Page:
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Peru is currently facing a serious problem following its June 6 presidential election that is similar to what we had in the U.S. in November. The losing candidate, Keiko Fujimori, is refusing to accept the results. Like Trump, she claims without evidence that the election was stolen.
Keiko Fujimori is the daughter of former dictator Alberto Fujimori; she was part of his regime and promises to liberate him from prison if she is elected. He was convicted of his role in vicious human rights violations, including political murders and kidnappings, as well as for corruption. Keiko Fujimori is currently facing corruption charges including organized crime, money laundering, and obstruction of justice.
No basis to the allegations
Peru’s electoral authorities, international and national election observers, and other experts agree that there is no foundation for Keiko Fujimori’s allegations of fraud, and that her challenges to the vote count cannot change the result. But—like Trump and his supporters in the Jan. 6 insurrection—she is not giving up. And she has the vast majority of Peru’s media, including TV news, backing her. Hundreds of retired military officers have already called for a coup d’état if her opponent, Pedro Castillo, a leftist rural schoolteacher, is confirmed as president.
Her latest move, taking place now, is to try to convince Peru’s current president, Francisco Sagasti, to invite the Organization of American States (OAS) to conduct an “audit” of the election. This is a dangerous move, as those who have followed the recent history of the OAS, especially under current Secretary General Luis Almagro, are aware.
In October 2019, the OAS played a pivotal role in overturning the results of a democratic presidential election in Bolivia, which had been won by the incumbent President Evo Morales, the first indigenous president in the country with the largest percentage of Indigenous people in the Americas. The OAS, which had sent observers to the election, issued a statement the next day expressing “deep concern and surprise at the drastic and hard-to-explain change in the trend of the preliminary results after the closing of the polls.”
Trump-backed coup in Bolivia
But there was no such thing, and as the New York Times would later report, the “flawed” OAS statement “heightened doubts about the fairness of the vote and fueled a chain of events that changed the South American nation’s history.” This refers to the Trump-backed military coup that replaced the Morales government with one that committed two massacres of Indigenous people within a week of taking power.
It was easy to show that the OAS allegations were false, and this was done immediately. There was no “drastic or hard-to-explain change in the trend” of this preliminary vote count, as a top OAS election official would admit in private just a day later. All that happened was that votes that were reported later came from areas that were more favorable to the president and his party. This phenomenon—political differences between areas that report at different times, e.g. rural versus urban, or poorer versus higher-income—are familiar to anyone who has seen election returns on TV.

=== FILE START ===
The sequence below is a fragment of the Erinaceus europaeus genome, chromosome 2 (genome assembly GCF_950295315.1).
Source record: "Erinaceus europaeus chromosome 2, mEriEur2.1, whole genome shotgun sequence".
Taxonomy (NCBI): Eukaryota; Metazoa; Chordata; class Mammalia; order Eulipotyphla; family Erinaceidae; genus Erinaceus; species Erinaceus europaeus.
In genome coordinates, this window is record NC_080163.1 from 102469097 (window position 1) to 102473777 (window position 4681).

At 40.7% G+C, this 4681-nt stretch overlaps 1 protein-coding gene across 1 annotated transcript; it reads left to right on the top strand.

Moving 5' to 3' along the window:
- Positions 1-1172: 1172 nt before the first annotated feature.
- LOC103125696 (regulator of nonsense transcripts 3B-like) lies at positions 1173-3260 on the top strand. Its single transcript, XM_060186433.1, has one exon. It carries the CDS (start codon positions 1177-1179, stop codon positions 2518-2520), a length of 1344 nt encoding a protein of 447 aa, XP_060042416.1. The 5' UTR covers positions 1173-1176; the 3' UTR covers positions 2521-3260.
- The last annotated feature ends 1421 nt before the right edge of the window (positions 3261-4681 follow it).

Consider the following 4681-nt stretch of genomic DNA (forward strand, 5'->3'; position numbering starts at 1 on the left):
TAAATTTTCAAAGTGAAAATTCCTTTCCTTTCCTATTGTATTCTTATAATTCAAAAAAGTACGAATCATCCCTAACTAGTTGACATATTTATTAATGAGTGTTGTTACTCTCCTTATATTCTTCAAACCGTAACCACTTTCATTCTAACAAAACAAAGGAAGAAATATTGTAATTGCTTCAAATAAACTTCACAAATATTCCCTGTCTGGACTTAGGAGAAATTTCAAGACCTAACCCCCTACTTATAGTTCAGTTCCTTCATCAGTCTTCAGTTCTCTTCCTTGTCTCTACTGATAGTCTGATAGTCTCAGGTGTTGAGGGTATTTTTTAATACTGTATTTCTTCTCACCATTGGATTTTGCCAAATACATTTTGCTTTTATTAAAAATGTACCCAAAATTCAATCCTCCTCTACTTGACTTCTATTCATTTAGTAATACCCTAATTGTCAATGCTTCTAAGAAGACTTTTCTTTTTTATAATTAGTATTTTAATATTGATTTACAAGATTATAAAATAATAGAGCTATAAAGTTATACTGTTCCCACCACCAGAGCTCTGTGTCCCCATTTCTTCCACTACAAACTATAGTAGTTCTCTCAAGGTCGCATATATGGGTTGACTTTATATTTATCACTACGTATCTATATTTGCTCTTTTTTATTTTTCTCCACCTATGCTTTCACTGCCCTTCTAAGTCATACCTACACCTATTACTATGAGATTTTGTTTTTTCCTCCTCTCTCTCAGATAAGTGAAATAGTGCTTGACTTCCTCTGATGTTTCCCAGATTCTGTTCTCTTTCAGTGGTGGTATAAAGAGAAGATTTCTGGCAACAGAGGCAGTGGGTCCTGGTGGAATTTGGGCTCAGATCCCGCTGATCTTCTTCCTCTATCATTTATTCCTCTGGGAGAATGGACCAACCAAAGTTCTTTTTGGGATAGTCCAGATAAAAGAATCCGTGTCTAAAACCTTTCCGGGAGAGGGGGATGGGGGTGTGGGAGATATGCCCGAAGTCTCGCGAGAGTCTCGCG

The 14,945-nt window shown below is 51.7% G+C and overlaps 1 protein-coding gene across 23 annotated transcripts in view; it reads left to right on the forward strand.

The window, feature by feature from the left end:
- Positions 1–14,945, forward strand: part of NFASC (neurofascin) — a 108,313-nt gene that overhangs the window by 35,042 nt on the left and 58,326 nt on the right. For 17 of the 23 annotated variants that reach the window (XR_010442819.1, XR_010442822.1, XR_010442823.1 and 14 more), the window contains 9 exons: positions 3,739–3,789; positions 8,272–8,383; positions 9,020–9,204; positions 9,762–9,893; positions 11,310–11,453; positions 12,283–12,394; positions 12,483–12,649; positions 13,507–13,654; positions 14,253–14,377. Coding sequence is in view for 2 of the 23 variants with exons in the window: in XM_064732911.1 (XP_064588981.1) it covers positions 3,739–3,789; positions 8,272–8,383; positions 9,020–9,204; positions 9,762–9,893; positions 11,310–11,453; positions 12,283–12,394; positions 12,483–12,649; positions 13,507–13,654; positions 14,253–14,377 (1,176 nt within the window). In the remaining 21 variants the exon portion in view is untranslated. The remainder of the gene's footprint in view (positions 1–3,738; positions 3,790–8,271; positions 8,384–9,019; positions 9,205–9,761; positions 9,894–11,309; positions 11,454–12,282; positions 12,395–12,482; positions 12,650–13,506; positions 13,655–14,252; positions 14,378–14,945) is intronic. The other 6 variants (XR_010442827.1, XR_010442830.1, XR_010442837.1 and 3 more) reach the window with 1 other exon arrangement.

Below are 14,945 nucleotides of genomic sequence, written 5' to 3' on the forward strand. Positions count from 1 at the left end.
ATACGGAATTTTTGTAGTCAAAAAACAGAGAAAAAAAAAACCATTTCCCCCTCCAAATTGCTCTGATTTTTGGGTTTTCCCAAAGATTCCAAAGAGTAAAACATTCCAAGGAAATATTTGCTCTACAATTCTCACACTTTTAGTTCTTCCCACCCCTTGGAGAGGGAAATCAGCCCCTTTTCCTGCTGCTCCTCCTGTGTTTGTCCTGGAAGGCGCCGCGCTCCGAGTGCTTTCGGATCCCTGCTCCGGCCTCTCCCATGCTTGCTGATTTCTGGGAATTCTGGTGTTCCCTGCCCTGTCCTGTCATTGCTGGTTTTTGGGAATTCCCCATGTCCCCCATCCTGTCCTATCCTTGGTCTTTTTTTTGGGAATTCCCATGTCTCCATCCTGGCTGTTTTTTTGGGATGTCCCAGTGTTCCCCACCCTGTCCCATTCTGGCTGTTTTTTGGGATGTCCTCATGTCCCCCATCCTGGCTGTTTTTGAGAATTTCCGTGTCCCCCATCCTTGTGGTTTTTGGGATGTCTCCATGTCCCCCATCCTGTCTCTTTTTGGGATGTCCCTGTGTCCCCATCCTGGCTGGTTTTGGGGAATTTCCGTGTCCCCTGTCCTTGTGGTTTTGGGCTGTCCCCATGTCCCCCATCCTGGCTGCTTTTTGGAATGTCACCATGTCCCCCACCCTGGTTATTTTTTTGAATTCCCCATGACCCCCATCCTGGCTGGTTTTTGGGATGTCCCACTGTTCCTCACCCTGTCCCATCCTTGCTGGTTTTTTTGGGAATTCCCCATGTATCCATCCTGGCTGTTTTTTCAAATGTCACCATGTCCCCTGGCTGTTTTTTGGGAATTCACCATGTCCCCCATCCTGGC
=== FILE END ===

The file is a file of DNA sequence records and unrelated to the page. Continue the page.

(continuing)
The fact that the OAS—backed by the Trump administration—produced several statements and reports on Bolivia’s election without ever addressing this obvious explanation indicates that their repeated false statements were not technical mistakes but deliberate lies.
Members of the U.S. Congress, which provides the majority of OAS funding, have repeatedly raised these exact questions with OAS officials—including Almagro—for more than a year and a half. They have received no substantive answers, and have demanded an investigation. Most likely, they will eventually get one.
In the meantime, Peru cannot afford an OAS “audit” like the one that they did for Bolivia in 2019—which was also thoroughly debunked.
Peru’s electoral authorities have determined that Pedro Castillo received 44,000 more votes than Keiko Fujimori. However they have not yet declared him to be president-elect, pending resolution of Keiko Fujimori’s challenges to election results.
This is a serious problem, because the longer they wait, the more time Fujimori has—with the help of most of the media—to sow doubts about the legitimacy of the election and pursue various strategies, possibly including a military coup, to overturn it. One strategy of the right is to delay the official proclamation of the president-elect past July 28, when the new president is supposed to take office. In that case the president of the Congress could try to take office—increasing the probability of more chaos and destabilization.
The electoral authorities are evaluating Fujimori’s appeals. But clearly this cannot go on indefinitely.
As for the OAS, its Electoral Observation Mission in Peru for this election has so far agreed with the Peruvian electoral authorities that the election was clean. Let’s keep it that way.
Mark Weisbrot is co-director of the Center for Economic and Policy Research in Washington, D.C. He is also the author of “Failed: What the ‘Experts’ Got Wrong About the Global Economy” (Oxford University Press).